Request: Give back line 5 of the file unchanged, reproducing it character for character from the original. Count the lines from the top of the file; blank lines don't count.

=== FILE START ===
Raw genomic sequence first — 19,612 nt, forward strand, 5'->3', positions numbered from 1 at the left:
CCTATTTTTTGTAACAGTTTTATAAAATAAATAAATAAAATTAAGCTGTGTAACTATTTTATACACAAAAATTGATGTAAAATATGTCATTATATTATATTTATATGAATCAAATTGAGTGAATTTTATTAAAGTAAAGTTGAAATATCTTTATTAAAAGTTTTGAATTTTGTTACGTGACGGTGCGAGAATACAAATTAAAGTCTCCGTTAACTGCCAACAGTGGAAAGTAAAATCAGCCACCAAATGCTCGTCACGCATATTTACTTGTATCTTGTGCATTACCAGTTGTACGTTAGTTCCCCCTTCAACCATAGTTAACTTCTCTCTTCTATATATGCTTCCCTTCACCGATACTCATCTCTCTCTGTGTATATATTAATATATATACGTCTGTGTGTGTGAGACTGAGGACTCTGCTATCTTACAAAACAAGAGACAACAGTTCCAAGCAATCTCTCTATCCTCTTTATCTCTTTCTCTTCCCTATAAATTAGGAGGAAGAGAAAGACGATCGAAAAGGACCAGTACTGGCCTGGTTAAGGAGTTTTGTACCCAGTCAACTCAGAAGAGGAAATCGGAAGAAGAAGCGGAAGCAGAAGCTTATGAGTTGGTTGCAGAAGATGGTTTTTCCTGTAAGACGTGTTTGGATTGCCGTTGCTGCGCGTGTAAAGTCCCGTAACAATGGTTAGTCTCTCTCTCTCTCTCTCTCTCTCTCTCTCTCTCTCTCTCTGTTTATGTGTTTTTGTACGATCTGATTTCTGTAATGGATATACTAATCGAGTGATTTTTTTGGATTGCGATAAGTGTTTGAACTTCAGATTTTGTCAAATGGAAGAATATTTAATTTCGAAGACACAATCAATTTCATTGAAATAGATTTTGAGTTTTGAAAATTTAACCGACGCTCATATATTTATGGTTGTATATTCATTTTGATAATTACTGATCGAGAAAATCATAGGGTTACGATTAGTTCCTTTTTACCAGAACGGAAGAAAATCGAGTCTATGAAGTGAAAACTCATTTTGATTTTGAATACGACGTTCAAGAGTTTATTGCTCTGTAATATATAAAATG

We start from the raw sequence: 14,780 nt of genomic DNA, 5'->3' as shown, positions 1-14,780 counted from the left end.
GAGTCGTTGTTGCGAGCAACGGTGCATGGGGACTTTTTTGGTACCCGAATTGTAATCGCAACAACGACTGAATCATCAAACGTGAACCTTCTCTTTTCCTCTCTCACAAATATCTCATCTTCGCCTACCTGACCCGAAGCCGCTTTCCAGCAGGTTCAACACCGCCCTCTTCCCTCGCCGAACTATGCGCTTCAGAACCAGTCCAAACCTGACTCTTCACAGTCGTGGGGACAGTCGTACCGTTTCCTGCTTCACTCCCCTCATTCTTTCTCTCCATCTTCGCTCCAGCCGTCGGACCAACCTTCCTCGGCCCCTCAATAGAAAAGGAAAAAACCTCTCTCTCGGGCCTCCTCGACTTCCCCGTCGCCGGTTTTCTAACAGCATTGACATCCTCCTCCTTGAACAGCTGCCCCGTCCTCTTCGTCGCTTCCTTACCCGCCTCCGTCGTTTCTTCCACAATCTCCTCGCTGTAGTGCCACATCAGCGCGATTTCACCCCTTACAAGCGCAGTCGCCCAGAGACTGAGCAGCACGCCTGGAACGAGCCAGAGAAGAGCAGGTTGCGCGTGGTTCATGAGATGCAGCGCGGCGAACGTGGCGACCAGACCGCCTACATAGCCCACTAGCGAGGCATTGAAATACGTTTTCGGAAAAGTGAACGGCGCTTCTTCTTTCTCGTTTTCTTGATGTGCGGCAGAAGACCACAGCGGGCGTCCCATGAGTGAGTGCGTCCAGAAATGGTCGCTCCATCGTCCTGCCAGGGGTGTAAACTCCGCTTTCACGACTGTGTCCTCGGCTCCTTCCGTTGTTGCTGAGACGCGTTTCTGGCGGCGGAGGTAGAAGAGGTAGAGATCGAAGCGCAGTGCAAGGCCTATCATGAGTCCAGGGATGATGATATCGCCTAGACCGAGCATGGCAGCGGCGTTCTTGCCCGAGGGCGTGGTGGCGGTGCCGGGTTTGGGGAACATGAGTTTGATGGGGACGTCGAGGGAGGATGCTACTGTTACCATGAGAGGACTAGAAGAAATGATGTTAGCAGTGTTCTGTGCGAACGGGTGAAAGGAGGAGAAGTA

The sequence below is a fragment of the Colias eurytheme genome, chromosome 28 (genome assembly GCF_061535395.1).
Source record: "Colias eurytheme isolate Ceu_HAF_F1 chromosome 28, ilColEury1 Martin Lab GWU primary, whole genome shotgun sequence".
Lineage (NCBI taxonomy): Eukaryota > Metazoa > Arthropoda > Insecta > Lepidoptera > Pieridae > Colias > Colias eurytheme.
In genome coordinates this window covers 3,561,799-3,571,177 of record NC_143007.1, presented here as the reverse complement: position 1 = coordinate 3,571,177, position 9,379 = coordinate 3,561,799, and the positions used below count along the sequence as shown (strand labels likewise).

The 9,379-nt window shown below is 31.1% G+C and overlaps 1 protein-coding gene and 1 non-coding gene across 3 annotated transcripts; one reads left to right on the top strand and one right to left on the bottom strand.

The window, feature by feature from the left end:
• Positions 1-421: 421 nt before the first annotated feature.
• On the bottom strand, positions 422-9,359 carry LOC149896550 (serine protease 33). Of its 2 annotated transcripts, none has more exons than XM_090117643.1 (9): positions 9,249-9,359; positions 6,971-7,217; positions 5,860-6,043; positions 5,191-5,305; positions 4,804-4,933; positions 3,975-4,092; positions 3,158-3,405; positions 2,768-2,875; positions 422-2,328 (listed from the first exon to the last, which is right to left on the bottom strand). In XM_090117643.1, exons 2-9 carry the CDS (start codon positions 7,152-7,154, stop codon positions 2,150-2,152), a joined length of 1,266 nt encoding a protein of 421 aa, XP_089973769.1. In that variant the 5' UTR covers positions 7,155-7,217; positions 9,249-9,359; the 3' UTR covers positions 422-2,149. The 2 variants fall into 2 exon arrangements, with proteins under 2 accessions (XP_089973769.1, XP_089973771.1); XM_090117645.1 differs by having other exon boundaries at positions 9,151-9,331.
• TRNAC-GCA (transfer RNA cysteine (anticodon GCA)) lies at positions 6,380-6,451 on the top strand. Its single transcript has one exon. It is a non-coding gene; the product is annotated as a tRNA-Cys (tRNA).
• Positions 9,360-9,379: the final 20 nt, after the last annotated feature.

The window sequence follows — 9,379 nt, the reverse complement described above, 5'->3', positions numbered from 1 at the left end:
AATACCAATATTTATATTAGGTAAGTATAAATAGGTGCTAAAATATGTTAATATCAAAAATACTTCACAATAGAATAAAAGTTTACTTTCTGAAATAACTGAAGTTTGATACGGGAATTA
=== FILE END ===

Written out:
The sequence below is a fragment of the Colias eurytheme genome, chromosome 28 (genome assembly GCF_061535395.1).